In Municipal Corporations (1872), Dillon explained that in contrast to the powers of states, which are unlimited but for express restrictions under the state or federal constitution, municipalities only have the powers that the state legislature expressly gives to them.[2] This formulation of the scope of municipal power came to be known as the "Dillon Rule". It says that municipal governments only have the powers that are expressly granted to them by the state legislature, those that are necessarily implied from that grant of power, and those that are essential and indispensable to the municipality's existence and functioning. If the legislative grant of power is unclear, it should be read narrowly. Courts should assume that the legislature did not mean to give a power unless that power was clearly spelled out in a law. However, when the state has not specifically directed the method by which the municipality may implement its granted power, the municipality has the discretion to choose the method so long as its choice is reasonable.

Hundreds of U.S. court decisions to the present day have employed the Dillon Rule to determine the scope of municipal powers and rights. Critics of the rule say that it imposes unreasonable constraints on the ability of communities to govern themselves and so undermines democracy, and even that local self-government is a matter of natural right that does not need to be conferred by higher political structures. It has also been suggested that Dillon's approach came from the view at that time that cities were inherently corrupt political organs. Corruption was widespread during his time, especially considering the extensive business ties and even investments of numerous cities and their leaders in the late 19th century. Today, most states in the United States follow the Dillon Rule. This is true even though most people no longer believe that cities have corruption problems.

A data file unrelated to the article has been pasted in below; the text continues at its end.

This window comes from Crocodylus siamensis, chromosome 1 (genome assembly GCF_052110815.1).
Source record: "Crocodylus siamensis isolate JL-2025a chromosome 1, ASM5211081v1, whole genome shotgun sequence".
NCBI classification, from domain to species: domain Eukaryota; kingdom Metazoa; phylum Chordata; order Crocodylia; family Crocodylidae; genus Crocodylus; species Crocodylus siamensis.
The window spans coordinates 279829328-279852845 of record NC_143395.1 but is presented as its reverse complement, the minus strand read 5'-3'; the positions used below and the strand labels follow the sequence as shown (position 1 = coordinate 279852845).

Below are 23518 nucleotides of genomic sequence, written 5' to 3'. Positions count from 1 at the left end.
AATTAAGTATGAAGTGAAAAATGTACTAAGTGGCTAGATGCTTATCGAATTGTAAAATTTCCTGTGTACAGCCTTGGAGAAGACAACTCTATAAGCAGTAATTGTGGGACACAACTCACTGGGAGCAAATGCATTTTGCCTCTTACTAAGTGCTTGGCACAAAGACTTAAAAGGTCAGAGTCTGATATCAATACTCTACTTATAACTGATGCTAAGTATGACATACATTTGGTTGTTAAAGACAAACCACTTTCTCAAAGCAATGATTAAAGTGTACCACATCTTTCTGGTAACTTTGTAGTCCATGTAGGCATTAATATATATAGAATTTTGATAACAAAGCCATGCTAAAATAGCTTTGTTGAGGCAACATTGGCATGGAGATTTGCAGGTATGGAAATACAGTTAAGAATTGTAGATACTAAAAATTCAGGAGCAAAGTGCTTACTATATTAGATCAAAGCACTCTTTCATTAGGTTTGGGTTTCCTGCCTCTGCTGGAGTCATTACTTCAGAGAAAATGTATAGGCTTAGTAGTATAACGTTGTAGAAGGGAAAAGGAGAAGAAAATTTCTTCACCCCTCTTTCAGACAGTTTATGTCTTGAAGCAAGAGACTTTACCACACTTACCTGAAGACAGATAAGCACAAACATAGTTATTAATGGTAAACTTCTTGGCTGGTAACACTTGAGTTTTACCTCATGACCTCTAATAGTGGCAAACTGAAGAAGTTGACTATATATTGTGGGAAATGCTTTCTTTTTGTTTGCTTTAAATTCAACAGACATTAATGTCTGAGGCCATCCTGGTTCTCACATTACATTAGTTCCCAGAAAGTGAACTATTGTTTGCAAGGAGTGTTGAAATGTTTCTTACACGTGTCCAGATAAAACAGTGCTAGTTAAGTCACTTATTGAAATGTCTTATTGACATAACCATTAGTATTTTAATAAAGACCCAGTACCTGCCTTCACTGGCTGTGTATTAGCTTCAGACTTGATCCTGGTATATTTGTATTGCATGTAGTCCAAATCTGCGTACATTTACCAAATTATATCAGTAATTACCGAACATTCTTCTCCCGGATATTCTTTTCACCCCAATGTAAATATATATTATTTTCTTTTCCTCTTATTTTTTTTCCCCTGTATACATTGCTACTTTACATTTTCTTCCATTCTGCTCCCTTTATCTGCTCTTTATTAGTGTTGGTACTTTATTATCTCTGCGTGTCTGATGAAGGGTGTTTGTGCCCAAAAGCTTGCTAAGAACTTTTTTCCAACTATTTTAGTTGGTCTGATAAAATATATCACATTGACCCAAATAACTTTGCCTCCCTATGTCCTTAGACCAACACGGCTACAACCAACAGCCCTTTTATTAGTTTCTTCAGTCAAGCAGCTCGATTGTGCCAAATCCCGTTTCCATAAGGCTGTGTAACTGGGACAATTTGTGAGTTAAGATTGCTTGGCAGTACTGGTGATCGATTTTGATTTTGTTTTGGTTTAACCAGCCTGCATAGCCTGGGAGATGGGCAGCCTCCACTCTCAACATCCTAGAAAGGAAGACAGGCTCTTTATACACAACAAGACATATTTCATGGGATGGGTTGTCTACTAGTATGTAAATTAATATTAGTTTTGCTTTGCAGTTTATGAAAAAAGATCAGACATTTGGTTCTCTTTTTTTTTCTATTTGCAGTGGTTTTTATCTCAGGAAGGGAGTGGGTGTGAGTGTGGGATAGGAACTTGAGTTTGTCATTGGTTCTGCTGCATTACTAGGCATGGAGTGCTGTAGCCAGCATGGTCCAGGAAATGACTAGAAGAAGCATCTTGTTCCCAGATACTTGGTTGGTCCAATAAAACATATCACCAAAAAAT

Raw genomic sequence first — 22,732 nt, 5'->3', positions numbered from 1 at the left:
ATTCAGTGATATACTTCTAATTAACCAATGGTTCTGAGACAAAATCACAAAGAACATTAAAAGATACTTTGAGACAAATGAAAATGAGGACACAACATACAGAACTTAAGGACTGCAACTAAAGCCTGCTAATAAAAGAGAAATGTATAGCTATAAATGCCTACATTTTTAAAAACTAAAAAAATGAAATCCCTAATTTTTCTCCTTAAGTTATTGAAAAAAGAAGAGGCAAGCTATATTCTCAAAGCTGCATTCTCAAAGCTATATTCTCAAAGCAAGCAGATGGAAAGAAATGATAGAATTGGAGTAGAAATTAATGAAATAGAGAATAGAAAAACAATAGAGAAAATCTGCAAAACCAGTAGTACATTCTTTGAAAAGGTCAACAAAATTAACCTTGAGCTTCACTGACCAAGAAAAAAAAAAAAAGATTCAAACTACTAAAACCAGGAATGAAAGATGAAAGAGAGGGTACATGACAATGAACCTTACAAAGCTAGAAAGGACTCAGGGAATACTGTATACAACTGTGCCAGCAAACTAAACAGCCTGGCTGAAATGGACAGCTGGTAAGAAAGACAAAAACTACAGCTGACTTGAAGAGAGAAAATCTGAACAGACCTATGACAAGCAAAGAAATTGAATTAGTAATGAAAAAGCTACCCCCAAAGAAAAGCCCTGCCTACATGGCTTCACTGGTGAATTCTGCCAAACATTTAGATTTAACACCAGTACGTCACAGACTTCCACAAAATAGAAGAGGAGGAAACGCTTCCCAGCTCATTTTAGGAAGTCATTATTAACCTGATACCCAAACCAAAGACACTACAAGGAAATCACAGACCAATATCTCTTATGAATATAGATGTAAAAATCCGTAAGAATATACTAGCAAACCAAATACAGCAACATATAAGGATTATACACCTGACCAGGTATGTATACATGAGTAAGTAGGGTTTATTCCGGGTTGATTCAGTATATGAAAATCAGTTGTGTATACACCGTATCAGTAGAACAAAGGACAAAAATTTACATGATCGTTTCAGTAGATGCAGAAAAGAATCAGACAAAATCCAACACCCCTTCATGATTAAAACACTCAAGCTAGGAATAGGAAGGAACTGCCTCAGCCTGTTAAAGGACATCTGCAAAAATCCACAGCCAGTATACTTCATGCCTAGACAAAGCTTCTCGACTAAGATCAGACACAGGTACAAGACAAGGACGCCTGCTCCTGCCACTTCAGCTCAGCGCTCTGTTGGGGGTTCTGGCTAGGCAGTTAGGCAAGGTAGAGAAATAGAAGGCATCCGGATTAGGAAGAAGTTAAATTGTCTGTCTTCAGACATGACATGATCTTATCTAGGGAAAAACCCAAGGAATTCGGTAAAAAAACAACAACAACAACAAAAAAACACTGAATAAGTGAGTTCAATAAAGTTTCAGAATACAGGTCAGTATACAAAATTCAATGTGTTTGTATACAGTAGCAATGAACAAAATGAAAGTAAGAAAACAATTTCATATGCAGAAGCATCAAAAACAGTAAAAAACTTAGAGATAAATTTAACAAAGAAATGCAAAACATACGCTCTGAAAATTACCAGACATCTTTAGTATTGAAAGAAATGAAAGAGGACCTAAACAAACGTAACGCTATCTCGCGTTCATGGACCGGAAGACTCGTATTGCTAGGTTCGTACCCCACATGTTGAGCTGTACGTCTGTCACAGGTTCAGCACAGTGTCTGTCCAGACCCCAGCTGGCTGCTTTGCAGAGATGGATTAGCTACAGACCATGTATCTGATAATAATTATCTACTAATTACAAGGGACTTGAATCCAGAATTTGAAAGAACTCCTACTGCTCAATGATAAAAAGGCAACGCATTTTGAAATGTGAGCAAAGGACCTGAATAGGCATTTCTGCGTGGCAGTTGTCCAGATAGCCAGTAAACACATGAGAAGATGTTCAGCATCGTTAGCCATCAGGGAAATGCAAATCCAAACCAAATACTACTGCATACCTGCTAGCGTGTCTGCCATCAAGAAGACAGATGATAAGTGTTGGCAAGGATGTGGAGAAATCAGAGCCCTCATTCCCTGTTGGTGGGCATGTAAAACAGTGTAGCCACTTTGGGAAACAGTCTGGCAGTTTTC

The Supreme Court of the United States cited Dillon's book Municipal Corporations and fully adopted Dillon's emphasis on state power over municipalities in Merrill v. Monticello, 138 U.S. 673 (1891), reaff'd. Hunter v. Pittsburgh, 207 U.S. 161 (1907), which upheld the power of Pennsylvania to consolidate the city of Allegheny into the city of Pittsburgh, despite the wishes of the majority of Allegheny residents to be a separate city. The Court's ruling that states could alter or abolish at will the charters of municipal corporations without infringing upon contract rights relied upon Dillon's separation of public, municipal corporations from private ones.

Notes[change | change source]

  1. It is now part of Fulton County, New York
  2. This court became the Eighth Circuit.

References[change | change source]

  1. Timothy Rives (2000). "Grant, Babcock, and the Whiskey Ring, Part 2".
  2. West's Encyclopedia of American Law (2005). "Municipal Corporation". Retrieved 2009-12-14.

Further reading[change | change source]